May 30, 2024

The potential economic impacts of artificial intelligence

Credera Team

Credera Team

The potential economic impacts of artificial intelligence

Adapted from a Technology Tangents podcast, with assistance from generative AI

In only a few years, generative artificial intelligence (AI) models have gone from being relatively unreliable and limited to achieving remarkable acceptance. This change has unlocked a massive economic opportunity, seemingly overnight.

Recent reports estimate that generative AI could add roughly $2.6 to $4.4 trillion annually across applications—that’s roughly equal to the United Kingdom's 2021 gross domestic product.

But generative AI is only one aspect organizations should consider in context of the value AI can create. Traditional AI applications, such as computer vision and natural language processing, are expected to contribute even more—around $13 trillion (about $40,000 per person in the U.S.).

Here's a look at two areas of business where AI is likely to have a significant impact: the workspace and marketing operations.

AI’s effect on the workspace

AI’s capacity to automate core tasks in a wide range of industries has led to a general fear that it will have a depressive effect on jobs when, in fact, it’s likely to do the opposite.

Based on data from the U.S. Census Bureau, there has been only one job throughout history that’s been fully automated—the elevator operator. The pattern of AI may be reminiscent of the impact of ATMs. While initially seen as job-killers for bank tellers, the adoption of ATMs led to more bank branches opening and even more roles for bank tellers because the cost for opening a single branch dropped substantially due to automation. This is a phenomenon known as Jevons paradox, when technological progress creates efficiencies and the associated falling costs increase demand to the point that more resources, rather than fewer, are needed.

But that doesn’t mean AI won’t change the employment landscape. There will be less need for certain human contributions as tasks that once took hours and many hands can be completed nearly instantaneously. Managing through the AI revolution will involve retraining the workforce to match changing demand.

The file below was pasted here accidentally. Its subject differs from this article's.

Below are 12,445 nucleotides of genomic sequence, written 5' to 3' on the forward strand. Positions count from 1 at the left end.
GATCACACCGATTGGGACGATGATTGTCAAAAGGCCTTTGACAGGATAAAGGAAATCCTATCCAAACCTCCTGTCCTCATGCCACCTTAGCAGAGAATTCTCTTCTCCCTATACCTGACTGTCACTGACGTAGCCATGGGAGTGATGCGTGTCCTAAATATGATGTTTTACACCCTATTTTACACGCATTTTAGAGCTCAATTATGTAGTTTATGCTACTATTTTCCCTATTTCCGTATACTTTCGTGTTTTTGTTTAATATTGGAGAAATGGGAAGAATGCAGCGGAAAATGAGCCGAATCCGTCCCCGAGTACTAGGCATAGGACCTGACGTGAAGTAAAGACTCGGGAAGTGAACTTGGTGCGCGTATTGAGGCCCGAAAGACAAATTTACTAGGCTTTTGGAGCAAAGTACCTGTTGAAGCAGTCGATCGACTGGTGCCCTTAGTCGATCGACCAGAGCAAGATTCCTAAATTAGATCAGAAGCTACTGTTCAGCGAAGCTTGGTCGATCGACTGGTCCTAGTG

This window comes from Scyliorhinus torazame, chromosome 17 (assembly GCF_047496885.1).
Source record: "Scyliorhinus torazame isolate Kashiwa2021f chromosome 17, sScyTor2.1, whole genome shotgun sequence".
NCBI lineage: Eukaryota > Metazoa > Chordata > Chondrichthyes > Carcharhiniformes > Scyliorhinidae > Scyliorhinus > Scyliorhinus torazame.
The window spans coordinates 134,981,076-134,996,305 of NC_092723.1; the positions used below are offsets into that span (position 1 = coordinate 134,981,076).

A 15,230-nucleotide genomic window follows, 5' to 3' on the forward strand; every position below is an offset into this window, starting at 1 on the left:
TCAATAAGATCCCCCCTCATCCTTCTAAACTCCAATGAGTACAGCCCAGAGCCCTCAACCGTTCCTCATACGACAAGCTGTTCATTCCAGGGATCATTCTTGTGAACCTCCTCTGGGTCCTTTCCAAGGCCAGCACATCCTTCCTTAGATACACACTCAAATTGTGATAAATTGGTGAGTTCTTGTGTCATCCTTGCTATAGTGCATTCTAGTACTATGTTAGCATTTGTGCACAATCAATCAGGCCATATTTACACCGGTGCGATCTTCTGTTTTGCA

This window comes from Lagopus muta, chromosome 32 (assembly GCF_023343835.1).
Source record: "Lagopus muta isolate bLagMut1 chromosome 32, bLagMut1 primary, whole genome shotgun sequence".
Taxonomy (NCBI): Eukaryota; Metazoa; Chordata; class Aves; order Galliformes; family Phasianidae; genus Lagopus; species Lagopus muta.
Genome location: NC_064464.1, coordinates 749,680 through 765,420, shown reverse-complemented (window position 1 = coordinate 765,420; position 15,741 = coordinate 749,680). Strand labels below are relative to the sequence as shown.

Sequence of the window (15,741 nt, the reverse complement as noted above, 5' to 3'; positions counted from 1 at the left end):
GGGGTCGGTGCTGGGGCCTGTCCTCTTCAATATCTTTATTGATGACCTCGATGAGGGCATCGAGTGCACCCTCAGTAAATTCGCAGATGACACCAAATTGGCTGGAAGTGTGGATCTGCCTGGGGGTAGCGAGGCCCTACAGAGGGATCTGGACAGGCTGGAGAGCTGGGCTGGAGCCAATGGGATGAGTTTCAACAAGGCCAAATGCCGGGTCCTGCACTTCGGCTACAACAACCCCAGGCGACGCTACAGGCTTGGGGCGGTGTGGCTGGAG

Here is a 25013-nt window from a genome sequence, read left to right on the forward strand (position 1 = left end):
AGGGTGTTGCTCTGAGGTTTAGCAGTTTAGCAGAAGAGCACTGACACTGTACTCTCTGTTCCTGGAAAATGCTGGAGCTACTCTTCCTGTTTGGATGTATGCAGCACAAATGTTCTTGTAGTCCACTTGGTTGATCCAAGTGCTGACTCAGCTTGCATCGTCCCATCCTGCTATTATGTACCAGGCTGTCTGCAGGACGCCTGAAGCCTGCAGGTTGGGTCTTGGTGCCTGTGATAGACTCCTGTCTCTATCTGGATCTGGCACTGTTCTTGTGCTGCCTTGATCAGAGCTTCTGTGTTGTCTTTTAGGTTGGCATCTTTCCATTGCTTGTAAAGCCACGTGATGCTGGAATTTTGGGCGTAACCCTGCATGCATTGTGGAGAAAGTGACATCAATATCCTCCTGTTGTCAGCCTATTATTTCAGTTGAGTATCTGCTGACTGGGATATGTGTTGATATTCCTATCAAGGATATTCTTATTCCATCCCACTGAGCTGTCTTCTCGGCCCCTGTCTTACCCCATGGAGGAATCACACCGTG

AI’s effect on marketing operations

Another disruptive change is in the heightened potential for tailored customer experiences. By making personalization easier and more efficient, AI can help businesses increase revenue by capturing and retaining customers. But AI also has the potential to open new marketing channels.

For example, AI-powered personal assistants like Siri, Alexa, and Google Assistant will become even more sophisticated in learning individual preferences and providing tailored recommendations. This shift in interaction can have significant implications for businesses, as it means consumers may no longer be directly influenced by traditional advertising methods and advertisers may need to target the AI agents, which will be responsible for surfacing brands to their users.

The bottom line

As AI continues to advance, organizations must adapt and invest in the technology to stay competitive. Managing through the AI revolution will involve diving into the most relevant use cases, evaluating a strategic approach to leveraging AI tools, and retraining the workforce to match changing demand. Overall, AI presents both challenges and opportunities, and organizations must be prepared to navigate the changing landscape to stay ahead of the game.

Schedule a call with our specialists to learn more about how to make AI work for your organization.

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